Left pews in broad kirk

Rory Steel

In an article written for issue 95 of the Scottish Left Review, SNP Socialists Convener Rory Steel explains what the group is about…

The SNP has always been known to be a broad kirk, taking in members from across the political spectrum united behind the cause of independence. A political revolution inspiring a massive growth of the SNP membership has made our broad kirk even broader.

Many members of the SNP identify as socialists and have done since the party’s formation in 1936. We naturally have our own views and interests, as do all members, and are seeking to form a unified voice to raise issues important to us and many other members within the party.

There are already several internal interest groups, each seeking to influence policy, including SNP Youth and Students, CND, Friends of Palestine, Out for Indy, and the Trade Union Group. Our membership is what makes our party: a tapestry of individuals and collectives each with their own viewpoints. We want to organise so that we can be a part of the internal and wider discourse and contribute to our diversity of voices.

During our recent inaugural meeting, a member asked if we would be seeking to mimic the ‘79 Group – a socialist internal group made up of SNP members such as Alex Salmond and Jim Sillars. A second internal group called the Campaign for Nationalism in Scotland was set up in response to the ‘79 Group which opposed the party appearing to adopt an ideology other than nationalism.

For many members, in particular our recent intake, independence is the gateway to a socialist Scotland. But our objectives are not to split the party. What had widespread agreement at our inaugural meeting was that we need to be a credible voice from within the SNP; to be a pragmatic, democratic and constructive collective to discuss and influence policy. We are not political purists.

We understand that the SNP is a Left pews in broad kirk Rory Steel explains what the SNP Socialist group is about social democratic party. However, that doesn’t mean to say that there is no common ground between socialism and social democracy or that they are necessarily antagonist to one another. We want to work together with all members. After all, we are in the SNP because we believe that it is the best party to deliver independence – the gateway to socialism in Scotland – and provide a competent and effective government that benefits Scotland and its people.

Our meeting was followed by depute hustings with self-proclaimed socialists, Tommy Sheppard MP and Councillor Chris McEleny, speaking, with Alyn Smith MEP and Angus Robertson MP speaking to members via video. The fact that two socialists are standing for leadership exemplifies the strong socialist voice already present in the SNP and the diversity of our membership. The depute leadership contest has been a lesson in democracy to the Tories and Labour representatives of the civil political culture that binds the party.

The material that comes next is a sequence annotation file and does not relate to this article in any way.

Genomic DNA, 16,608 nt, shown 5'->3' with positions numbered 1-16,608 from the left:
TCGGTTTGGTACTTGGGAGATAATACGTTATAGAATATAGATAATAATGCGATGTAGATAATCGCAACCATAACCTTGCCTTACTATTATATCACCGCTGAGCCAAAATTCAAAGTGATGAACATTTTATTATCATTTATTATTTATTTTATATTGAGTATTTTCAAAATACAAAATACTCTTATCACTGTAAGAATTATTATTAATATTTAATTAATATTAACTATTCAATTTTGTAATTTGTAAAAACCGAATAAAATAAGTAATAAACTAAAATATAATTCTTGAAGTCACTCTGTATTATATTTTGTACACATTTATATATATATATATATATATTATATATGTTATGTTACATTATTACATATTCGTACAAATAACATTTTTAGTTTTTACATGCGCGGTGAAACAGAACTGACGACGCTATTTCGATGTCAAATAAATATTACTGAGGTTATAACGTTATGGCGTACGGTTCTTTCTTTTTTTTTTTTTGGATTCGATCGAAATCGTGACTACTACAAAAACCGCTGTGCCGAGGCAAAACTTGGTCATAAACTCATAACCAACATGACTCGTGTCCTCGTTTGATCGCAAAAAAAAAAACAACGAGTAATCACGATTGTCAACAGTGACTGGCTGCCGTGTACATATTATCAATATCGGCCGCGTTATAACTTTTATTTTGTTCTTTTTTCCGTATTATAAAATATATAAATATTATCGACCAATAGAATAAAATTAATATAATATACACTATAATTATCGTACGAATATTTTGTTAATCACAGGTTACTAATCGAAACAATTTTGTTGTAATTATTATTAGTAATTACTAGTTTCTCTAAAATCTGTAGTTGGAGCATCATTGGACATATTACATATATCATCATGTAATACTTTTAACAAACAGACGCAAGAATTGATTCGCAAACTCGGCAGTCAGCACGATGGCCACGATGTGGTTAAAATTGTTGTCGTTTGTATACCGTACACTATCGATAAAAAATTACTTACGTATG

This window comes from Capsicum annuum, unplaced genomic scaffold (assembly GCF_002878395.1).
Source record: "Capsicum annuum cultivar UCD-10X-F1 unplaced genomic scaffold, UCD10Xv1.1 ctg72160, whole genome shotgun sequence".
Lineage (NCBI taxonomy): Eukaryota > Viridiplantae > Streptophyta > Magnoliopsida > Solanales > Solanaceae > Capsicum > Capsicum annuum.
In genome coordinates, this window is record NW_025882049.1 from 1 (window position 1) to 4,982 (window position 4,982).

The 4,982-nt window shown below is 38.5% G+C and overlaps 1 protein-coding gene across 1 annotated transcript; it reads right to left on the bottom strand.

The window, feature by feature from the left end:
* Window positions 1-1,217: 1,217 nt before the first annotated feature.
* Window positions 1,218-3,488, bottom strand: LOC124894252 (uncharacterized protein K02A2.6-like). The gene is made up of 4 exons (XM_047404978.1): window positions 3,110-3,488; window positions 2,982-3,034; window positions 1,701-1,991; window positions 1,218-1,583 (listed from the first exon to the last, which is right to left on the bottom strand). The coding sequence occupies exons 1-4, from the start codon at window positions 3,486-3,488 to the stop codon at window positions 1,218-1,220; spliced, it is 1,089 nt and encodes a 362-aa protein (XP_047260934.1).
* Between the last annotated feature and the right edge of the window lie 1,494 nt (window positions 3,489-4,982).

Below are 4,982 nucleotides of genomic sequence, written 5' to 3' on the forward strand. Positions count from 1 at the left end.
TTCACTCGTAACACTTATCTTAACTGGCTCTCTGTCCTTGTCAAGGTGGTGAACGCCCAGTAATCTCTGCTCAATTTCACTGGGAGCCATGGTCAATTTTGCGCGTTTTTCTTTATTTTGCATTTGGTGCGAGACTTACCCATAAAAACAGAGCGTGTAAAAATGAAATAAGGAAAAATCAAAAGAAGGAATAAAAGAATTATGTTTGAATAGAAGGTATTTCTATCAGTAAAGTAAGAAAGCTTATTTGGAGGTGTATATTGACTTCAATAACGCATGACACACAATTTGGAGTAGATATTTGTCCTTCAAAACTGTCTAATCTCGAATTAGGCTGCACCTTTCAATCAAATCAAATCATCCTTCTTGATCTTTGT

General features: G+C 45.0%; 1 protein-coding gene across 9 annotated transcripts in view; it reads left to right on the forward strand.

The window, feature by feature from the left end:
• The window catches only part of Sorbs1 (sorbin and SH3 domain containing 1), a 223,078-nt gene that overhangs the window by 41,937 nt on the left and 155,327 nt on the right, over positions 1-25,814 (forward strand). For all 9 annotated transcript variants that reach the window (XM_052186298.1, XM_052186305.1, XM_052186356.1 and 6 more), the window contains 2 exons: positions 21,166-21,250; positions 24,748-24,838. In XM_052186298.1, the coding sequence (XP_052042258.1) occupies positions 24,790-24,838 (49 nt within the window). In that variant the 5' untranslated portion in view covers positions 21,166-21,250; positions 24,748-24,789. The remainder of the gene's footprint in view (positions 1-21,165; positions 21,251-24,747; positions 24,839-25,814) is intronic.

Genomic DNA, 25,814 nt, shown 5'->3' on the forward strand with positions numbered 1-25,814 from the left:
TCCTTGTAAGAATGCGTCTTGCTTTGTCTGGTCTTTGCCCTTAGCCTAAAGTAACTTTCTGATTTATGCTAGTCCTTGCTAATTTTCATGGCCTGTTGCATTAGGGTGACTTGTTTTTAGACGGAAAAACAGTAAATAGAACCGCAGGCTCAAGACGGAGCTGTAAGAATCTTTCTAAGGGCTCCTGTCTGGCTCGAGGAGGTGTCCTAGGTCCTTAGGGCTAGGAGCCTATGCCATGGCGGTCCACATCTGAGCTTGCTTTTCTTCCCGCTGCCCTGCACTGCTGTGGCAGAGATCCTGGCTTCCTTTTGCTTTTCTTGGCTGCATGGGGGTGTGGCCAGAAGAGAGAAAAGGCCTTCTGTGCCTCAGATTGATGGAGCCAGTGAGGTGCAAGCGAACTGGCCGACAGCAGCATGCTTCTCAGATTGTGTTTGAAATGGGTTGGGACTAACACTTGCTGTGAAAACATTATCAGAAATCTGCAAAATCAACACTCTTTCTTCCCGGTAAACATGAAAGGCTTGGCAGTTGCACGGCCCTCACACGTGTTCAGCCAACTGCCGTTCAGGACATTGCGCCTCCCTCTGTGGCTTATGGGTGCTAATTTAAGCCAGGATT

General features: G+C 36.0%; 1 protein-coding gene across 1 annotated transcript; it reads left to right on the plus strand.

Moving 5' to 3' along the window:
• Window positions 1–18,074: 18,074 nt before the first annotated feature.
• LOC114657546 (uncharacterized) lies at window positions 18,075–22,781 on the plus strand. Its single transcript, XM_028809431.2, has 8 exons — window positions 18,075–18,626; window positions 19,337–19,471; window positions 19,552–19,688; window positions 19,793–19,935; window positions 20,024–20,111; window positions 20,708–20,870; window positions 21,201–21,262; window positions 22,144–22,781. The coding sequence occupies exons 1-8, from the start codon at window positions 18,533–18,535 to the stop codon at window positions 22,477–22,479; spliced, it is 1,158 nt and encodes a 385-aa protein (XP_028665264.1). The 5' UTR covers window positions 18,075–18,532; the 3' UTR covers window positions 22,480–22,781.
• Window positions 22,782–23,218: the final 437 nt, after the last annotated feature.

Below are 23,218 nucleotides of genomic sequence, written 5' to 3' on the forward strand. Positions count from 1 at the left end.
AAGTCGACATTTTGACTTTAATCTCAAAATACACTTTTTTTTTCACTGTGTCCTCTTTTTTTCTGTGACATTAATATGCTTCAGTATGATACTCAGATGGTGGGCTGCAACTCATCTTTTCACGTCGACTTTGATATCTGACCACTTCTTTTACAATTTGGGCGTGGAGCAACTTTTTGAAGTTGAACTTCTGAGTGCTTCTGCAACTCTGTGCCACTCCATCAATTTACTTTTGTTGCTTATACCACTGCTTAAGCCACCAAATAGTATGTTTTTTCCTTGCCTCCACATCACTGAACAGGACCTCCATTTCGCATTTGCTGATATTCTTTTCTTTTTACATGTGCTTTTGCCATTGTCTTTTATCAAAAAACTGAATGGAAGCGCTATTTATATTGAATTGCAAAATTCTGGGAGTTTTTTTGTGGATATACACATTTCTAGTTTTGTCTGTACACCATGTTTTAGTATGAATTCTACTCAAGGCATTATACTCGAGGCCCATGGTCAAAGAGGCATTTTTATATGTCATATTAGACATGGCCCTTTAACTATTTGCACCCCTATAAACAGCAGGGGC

Naturally, discussion was a core part of our first meeting and will continue be at the centre of our agenda. We debated upcoming conference motions such as Chris Stephens MP’s motion for under 25s. Chris was present to speak on the UK Government’s exploitation of young workers. We also adopted our first motion on the re-nationalisation of Scotland’s public transport. As a hot issue at the moment with vast public support, we hope this policy will underpin our work for the future.

Another key aim will be to grow our membership. Since the independence referendum, the new uptake of members who have joined are more left wing than the general membership before. It was the message of self-empowerment, self-determination and hope for something better than the status quo that caused so many people to join. There is great potential for the growth of our movement.

Socialist values are at the heart of Scottish society and have especially deep roots in Red Clydeside. Nationalist heroes such as Burns – who in ‘a Man’s a Man’s’ wrote about a classless society and international brotherhood and cooperation – are not so different from socialist heroes such as Keir Hardie – a Lanarkshireborn trade unionist who lead the failed Ayrshire miners’ strike and attempted to organise a pacifist general strike at the start of World War One. Scottish nationalism and socialism are entwined. We want to be that voice within the SNP to stand for these ideals and do our part to take Scotland and the SNP forward to independence.

Joining at the age of 17, Rory Steel has been a devoted member and activist in the SNP since 2011.

Born and bred in Larkhall in Lanarkshire, Rory began studying Politics at Strathclyde University and moved to Glasgow’s East End where, in 2013, he began campaigning with members of the SNP Youth and SNP Shettleston. He soon thereafter founded and convened Yes Strathclyde and SNP Strathclyde, taking a leading role in grassroots activism.

Currently, Rory serves as the National Vice Convener of the SNP Youth and has focused his efforts on regionalising the organisation to give ordinary members more control; establishing international links with similar left-wing nationalist parties across the world; and has led the Youth wing’s anti-militarisation campaign.

Disclaimer: articles published on Red Thistle are the views of the individual authors and not necessarily those of SNP Socialists as a whole.

One thought on “Left pews in broad kirk

  1. Great to hear that socialists in the SNP are well represented and united with the rest of the party in achieving the goal of Independence (a revolution in itself). I had no reason to doubt it. The Independence bit will be the hard part and the republic, wider public ownership or transport and energy etc will be a scoot by comparison

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